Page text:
Where do we start, if we want to make a better world?
In one way the answer’s easy: with the one we’ve got, of course; the one we’ve been left by our forebears – the one we’ve inherited.
It’s easy to overlook the importance of inheritance. Our lives tend to be dominated by concerns of the moment and, to a large extent, we have no choice but to take the world as we find it. Our worldview is shaped by the world we’re born into and, by the time we’ve developed the mental tools to question it, we are so embroiled in it that questioning too deeply means digging down into the foundations of our lives.
Most of us hope to leave our affairs in good order, of course, but … life is short and what happens once we’re gone can always be sorted out by the next generation. And so it goes on. We sort through what the previous generation left, balancing our respect for those who’ve gone with our own desire to get on with our own lives unburdened by the past. But at some point we let go and simply discard what we cannot face sorting out.
But law doesn’t get discarded. Law persists until it is reformed. And our world is shaped by it.
Of course, as a society, we recognise that it’s unfair that some people inherit great wealth while others inherit nothing and we levy taxes to mitigate that unfairness. But is that enough? Can we really build a stable, healthy society by piling up layers of new law to mitigate the ill effects of older ones? Wouldn’t it be better to ensure that fundamental laws operate fairly?
There are significant political barriers to reforming inheritance law, not least because it’s something we’ve all grown up with, something which seeps into our consciousness in childhood. The young hero struggling to claim the inheritance which an evil relative has cheated him of is a staple of children’s stories, and there is an undeniable rightness about the young inheriting what their parents have left.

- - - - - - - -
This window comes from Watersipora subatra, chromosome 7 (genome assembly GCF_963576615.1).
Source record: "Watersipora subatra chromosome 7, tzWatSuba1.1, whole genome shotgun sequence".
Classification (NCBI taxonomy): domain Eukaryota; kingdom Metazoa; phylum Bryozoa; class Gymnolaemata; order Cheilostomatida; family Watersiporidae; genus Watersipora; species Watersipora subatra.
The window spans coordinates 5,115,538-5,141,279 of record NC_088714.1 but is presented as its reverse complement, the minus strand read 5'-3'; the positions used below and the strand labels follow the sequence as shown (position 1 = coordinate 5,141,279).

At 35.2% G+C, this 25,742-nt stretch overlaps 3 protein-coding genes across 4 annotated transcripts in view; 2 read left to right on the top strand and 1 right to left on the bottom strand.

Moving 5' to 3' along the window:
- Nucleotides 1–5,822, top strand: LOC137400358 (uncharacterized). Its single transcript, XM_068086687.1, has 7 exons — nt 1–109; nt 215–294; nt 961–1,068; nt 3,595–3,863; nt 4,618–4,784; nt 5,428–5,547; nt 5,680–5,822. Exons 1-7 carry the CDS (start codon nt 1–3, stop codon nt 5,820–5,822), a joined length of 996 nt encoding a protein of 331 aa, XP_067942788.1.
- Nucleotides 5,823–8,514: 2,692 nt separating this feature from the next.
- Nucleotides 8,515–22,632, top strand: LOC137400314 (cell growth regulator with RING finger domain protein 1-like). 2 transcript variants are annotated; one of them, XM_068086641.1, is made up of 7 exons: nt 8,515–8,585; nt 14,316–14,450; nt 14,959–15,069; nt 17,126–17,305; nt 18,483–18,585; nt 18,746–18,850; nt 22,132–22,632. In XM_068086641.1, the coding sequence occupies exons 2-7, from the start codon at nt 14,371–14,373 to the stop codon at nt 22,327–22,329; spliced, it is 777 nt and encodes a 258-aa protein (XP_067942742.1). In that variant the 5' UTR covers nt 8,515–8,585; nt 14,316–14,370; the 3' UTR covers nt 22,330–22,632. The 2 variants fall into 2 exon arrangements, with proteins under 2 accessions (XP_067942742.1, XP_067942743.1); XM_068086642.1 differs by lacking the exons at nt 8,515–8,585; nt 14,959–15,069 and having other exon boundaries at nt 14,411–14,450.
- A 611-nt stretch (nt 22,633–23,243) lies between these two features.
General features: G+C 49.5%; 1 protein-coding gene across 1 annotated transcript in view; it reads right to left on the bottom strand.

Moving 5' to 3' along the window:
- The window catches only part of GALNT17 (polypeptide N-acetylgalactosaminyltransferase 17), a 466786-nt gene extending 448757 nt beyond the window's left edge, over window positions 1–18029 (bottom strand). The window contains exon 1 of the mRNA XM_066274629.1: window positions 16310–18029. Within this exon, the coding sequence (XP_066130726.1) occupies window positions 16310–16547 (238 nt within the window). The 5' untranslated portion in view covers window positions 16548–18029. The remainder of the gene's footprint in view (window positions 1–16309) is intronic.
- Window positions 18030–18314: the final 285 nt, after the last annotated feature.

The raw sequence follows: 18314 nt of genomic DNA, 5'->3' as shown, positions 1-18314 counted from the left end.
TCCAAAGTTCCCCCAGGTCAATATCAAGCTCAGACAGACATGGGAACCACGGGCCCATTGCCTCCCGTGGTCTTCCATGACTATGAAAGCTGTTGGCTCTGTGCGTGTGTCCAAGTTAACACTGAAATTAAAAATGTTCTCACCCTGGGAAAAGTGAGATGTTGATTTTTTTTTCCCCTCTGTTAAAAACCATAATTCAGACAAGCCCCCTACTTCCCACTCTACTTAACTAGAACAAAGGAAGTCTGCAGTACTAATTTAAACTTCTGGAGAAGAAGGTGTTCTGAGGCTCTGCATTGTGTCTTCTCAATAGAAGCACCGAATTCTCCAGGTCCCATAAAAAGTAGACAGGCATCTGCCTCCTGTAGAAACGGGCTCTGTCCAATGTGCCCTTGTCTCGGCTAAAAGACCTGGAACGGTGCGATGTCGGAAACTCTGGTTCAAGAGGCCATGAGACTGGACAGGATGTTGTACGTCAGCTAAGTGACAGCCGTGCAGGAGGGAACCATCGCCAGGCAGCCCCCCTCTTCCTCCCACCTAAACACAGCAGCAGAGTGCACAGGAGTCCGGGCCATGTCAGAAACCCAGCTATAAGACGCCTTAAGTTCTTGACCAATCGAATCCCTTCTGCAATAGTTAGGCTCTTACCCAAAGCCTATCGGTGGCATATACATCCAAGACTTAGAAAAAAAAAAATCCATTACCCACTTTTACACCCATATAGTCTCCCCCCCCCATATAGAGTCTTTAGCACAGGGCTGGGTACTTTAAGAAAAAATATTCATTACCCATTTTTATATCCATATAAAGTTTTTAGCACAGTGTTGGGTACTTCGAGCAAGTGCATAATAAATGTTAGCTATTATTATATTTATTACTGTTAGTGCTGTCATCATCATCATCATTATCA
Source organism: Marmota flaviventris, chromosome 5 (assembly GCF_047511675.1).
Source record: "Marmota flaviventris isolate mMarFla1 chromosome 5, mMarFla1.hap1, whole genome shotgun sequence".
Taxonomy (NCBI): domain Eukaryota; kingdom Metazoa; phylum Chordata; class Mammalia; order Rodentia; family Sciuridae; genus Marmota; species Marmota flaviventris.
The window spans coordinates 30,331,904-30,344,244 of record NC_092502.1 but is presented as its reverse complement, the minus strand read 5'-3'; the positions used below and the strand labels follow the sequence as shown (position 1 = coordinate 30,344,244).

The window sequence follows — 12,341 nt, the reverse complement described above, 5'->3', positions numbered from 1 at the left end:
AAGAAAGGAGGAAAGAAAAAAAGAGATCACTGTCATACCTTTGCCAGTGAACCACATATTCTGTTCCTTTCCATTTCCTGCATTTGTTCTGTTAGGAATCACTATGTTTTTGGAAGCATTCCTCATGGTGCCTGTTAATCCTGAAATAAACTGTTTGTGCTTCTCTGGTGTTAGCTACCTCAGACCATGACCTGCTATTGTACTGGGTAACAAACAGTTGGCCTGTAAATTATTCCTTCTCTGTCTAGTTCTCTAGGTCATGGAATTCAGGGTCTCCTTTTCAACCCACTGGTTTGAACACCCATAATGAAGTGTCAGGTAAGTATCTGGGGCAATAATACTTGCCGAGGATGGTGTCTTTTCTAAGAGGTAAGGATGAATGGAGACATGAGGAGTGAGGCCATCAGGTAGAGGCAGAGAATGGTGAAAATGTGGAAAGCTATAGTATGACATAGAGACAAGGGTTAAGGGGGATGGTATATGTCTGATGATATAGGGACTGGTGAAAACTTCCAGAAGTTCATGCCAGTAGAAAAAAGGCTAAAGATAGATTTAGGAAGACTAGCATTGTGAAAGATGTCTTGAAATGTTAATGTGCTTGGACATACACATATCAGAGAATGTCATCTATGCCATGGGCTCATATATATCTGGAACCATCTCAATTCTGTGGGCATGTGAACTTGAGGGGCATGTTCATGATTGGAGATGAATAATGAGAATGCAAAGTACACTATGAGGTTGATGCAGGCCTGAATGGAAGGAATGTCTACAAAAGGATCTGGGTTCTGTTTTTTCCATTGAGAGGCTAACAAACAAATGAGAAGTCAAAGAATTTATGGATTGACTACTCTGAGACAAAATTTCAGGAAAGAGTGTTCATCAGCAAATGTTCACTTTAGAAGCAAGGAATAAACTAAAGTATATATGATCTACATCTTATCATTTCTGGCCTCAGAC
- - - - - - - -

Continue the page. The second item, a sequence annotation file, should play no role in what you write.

That cultural background creates a resistance to reforming inheritance law because those who currently stand to inherit will lose out. But that same narrative can be turned round and used to support reform. Doesn’t everybody have a right to inherit a fair share of the world’s natural resources? And haven’t most people been cheated of that right?
It’s over ten years since I first wrote about a Birthright in Law and, ever since, I’ve been looking for the most effective way to frame the argument. Since then I’ve posted in various places on the internet, developing the argument that everyone should inherit a fair share of the nation’s natural resources.
When I started writing about the issue I couldn’t envisage a direct political solution but I felt that it might be possible to create pressure for reform through the courts. I’m more hopeful now that a purely political route to reform might be found but it will depend on thorough analysis of principles and having proposals for reform which respect how central the issue is to how our society operates. I’ll be writing more here in the next few days and weeks on how the law came to be what it is and what steps could be taken to reform it fundamentally with a minimum of disruption.